First Steps to a Normal Diet 3 Weeks After Ileostomy

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knitter
May 25, 2023 5:29 pm

Hello: Just thought it might be helpful to some of you concerned about diet and healthy eating. I pretty much stuck to the all BLAND diet for 3 weeks after surgery. White rice, white bread, pasta, etc. and as much protein (salmon, peanut butter, chicken) as I could eat to regain strength. Then a couple of days ago, I had my first visit with the surgeon and was told I could start eating whatever I wanted. That is, being cautious with some of the vegetables in the cabbage family.

So today, I went to my vegetable garden and picked the first pea harvest for the year. I ate about 10-15 peas, just to be careful. Then I ate a fresh strawberry from our Amish neighbors and cooked some dried fruit in my cream of wheat. Such a thrill to be able to have some flavor and more well-rounded nutrition.

For any of you who felt the same sense of deprivation, I hope this gives you some hope for the future. I know everyone has different experiences and different maladies, so I certainly don't prescribe this new freedom, but I do want to offer some encouragement for those of you who are waiting for permission to eat more "normally." The time will come.

Mysterious Mose
May 25, 2023 7:39 pm

Thanks for your input on this subject. I am 5 months from having my colon removed and an ileostomy appliance installed. One of the issues I have had is finding information as to long-term diet. Everything I read online talks about the first 6-8 weeks following surgery, but very little exists about long-term diet. I have been gradually adding things that are a no-no in the short term and have had few problems as long as I keep things within reason. For instance, I find I can eat things with nuts in them as long as I chew the nuts very well. But, I am not sure I want to go back to eating nuts by the handful.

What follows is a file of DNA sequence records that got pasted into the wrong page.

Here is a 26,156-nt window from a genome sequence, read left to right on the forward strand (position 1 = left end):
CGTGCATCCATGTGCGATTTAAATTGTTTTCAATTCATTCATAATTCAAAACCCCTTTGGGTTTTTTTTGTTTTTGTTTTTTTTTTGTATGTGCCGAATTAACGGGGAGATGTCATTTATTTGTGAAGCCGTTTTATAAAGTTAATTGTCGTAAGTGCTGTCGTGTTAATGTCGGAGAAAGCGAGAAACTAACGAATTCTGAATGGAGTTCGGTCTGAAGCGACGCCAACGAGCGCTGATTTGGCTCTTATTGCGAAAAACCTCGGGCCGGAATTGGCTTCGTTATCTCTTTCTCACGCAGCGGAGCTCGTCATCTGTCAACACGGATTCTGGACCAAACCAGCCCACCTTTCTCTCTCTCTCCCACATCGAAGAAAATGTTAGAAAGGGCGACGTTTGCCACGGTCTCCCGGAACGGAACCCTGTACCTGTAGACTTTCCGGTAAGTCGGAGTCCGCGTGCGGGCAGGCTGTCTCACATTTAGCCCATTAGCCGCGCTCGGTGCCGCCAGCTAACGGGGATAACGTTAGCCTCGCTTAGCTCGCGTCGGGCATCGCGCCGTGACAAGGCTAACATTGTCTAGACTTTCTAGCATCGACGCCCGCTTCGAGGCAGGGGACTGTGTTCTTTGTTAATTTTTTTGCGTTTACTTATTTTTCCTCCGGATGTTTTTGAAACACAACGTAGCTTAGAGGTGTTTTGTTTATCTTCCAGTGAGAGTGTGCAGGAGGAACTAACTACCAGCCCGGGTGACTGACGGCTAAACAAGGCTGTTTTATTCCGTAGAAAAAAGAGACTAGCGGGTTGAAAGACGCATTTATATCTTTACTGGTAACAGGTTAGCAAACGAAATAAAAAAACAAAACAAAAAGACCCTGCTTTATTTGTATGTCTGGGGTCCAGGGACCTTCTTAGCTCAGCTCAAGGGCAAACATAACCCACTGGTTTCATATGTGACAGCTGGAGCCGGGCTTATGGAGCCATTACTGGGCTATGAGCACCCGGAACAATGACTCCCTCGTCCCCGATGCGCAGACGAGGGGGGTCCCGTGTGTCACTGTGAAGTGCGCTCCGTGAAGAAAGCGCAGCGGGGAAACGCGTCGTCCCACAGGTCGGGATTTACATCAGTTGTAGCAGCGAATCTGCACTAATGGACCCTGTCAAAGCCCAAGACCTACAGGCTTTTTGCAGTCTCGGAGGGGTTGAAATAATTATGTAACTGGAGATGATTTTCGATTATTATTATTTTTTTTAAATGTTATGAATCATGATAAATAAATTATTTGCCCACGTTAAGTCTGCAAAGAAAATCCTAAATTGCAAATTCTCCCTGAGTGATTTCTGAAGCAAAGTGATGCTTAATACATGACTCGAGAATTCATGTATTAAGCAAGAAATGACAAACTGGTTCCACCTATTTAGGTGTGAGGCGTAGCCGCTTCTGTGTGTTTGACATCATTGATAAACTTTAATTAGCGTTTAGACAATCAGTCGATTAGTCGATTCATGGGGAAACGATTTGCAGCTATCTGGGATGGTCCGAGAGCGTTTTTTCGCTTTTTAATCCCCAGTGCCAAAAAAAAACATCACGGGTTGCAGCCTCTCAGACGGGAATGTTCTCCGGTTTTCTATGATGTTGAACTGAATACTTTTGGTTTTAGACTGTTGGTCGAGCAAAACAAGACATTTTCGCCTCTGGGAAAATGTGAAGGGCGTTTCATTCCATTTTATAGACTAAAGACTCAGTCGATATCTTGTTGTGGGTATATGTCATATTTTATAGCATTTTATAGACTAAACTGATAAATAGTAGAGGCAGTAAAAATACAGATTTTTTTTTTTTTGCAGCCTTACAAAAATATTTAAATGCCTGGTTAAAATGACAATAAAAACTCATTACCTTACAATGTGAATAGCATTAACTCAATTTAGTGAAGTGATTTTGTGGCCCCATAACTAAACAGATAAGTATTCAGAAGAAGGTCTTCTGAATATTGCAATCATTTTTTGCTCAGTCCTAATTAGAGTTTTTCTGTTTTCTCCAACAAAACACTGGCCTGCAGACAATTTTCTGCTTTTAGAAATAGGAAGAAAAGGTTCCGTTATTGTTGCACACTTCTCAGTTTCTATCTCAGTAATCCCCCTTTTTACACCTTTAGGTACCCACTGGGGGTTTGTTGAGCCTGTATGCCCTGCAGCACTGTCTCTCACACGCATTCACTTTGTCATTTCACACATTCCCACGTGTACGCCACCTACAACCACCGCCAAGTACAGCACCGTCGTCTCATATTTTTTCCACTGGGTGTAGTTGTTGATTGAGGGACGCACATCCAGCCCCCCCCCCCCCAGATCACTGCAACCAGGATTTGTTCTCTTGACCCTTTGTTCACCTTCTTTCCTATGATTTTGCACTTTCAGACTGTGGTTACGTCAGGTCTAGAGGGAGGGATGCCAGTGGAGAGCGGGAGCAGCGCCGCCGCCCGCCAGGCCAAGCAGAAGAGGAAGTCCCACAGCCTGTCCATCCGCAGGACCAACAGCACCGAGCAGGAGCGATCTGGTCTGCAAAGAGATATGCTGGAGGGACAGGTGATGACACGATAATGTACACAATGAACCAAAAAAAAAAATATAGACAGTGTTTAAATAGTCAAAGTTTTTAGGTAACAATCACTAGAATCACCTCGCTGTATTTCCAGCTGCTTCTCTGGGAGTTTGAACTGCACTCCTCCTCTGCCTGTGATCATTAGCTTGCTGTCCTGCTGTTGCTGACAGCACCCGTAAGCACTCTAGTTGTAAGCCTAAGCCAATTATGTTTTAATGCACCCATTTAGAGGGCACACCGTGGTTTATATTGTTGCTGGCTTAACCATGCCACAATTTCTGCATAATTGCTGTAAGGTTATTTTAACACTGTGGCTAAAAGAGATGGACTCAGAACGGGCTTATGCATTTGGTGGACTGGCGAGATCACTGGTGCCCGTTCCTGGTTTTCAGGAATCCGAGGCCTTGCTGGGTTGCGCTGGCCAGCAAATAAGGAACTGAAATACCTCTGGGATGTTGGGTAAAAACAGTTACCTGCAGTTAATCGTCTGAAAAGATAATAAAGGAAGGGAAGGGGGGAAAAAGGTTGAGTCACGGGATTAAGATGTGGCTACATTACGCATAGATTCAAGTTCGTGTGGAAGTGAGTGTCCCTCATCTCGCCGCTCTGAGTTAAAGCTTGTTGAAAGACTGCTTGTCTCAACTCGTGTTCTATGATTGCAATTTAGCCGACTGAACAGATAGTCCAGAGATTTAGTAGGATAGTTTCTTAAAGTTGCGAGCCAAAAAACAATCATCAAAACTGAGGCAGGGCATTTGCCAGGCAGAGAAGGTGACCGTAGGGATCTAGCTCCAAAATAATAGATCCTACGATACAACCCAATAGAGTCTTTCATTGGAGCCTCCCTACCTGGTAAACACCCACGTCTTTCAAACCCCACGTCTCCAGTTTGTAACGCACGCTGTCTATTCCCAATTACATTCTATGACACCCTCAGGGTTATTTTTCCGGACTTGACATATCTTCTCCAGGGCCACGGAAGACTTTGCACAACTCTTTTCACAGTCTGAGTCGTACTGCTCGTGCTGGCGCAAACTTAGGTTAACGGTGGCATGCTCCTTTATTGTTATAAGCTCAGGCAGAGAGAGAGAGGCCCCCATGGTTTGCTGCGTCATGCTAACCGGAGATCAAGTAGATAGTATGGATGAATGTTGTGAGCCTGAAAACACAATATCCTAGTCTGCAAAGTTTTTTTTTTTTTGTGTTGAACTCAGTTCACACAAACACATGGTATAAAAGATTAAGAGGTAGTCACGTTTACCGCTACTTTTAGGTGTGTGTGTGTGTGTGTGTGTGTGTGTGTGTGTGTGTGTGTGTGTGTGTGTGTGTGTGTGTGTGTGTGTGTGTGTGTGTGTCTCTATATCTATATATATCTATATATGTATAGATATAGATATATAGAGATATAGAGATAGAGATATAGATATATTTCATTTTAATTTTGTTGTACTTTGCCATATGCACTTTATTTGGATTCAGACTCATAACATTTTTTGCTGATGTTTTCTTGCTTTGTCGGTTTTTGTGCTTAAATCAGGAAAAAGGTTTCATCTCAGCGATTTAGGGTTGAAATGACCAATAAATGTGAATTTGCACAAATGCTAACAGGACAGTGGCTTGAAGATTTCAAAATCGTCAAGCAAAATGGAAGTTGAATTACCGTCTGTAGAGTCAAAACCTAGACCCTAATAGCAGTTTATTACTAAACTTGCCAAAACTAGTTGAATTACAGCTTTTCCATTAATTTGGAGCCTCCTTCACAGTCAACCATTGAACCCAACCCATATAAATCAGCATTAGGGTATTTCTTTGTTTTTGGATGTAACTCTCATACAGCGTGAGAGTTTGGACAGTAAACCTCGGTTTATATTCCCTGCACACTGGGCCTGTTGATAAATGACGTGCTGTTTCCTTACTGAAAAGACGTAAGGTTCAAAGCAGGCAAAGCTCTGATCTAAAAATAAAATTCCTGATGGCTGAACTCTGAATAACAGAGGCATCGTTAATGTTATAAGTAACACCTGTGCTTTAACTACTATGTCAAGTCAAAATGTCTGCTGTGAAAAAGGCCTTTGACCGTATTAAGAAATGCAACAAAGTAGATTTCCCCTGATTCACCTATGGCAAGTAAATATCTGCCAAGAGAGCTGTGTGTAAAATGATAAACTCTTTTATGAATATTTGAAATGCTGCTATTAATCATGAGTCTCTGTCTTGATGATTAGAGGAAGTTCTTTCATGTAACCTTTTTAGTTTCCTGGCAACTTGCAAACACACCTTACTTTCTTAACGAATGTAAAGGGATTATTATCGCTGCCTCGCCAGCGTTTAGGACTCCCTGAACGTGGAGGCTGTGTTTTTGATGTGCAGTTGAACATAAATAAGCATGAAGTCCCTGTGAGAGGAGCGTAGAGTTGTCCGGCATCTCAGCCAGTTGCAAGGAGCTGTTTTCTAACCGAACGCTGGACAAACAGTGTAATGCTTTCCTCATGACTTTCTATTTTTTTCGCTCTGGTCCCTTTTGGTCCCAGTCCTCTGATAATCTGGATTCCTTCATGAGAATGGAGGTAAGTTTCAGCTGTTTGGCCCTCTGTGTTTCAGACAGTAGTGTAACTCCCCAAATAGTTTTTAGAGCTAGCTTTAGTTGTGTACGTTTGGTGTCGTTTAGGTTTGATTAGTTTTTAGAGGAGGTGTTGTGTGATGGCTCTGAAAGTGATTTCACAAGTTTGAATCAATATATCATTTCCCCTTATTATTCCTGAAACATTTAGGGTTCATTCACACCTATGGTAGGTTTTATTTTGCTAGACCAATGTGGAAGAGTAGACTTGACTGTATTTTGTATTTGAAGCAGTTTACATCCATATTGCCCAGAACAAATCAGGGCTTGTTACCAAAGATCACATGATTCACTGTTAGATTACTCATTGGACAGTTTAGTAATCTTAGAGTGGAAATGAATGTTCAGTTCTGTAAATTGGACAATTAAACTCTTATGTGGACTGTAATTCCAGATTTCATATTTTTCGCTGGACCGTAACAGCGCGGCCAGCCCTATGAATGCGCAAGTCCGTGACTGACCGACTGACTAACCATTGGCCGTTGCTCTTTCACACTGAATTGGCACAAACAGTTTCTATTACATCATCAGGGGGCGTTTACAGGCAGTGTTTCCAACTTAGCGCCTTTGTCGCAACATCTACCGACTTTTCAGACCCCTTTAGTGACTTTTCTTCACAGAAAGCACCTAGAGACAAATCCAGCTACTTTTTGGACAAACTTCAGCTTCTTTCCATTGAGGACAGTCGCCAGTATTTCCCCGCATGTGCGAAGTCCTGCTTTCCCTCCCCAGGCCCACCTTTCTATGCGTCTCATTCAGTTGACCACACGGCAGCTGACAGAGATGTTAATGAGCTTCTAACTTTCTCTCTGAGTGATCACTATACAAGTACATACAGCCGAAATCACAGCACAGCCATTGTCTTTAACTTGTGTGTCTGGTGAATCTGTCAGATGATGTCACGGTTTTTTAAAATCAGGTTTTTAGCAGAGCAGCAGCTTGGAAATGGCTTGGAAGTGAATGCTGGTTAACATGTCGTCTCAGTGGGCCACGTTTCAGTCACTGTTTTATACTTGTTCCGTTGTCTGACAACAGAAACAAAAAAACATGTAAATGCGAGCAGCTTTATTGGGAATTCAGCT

I am glad to hear that you had success with peas, as they are one of my favorite vegetables and I am about to give them a try. Gonna use fresh frozen, as we did not plant peas this year. :-)

--Daniel

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Beth22
May 26, 2023 2:56 am
Reply to Mysterious Mose

Hi there,

So when I first got my ileo, I had been given the handbooks and the diet guidelines and what not, was following it to the T... Well, I was talking with my surgeon after he had to do another revision and diet. So, anything that you are before you had surgery, eat now. The only difference is instead of going to the bathroom from your back end, you're going out the front of you, eat small portions slowly and chew thoroughly. And as far as thickness and thinning out output, you find out what ends up working for you.

Ben38
May 26, 2023 2:35 pm

Best advice I ever had on food after surgery was from a student ostomy nurse that had a stoma. He just overheard my ostomy nurse telling me what I could and couldn't eat and drink, and when she left, he said, "Bollocks, eat and drink whatever you like."

Axl
May 27, 2023 7:38 am

Eat whatever you like most, there is no need to punish yourself, just introduce things sensibly and chew things well that need to be chewed well. I eat anything and everything.

 
Living with Your Ostomy | Hollister
Mysterious Mose
May 27, 2023 4:24 pm
Reply to Axl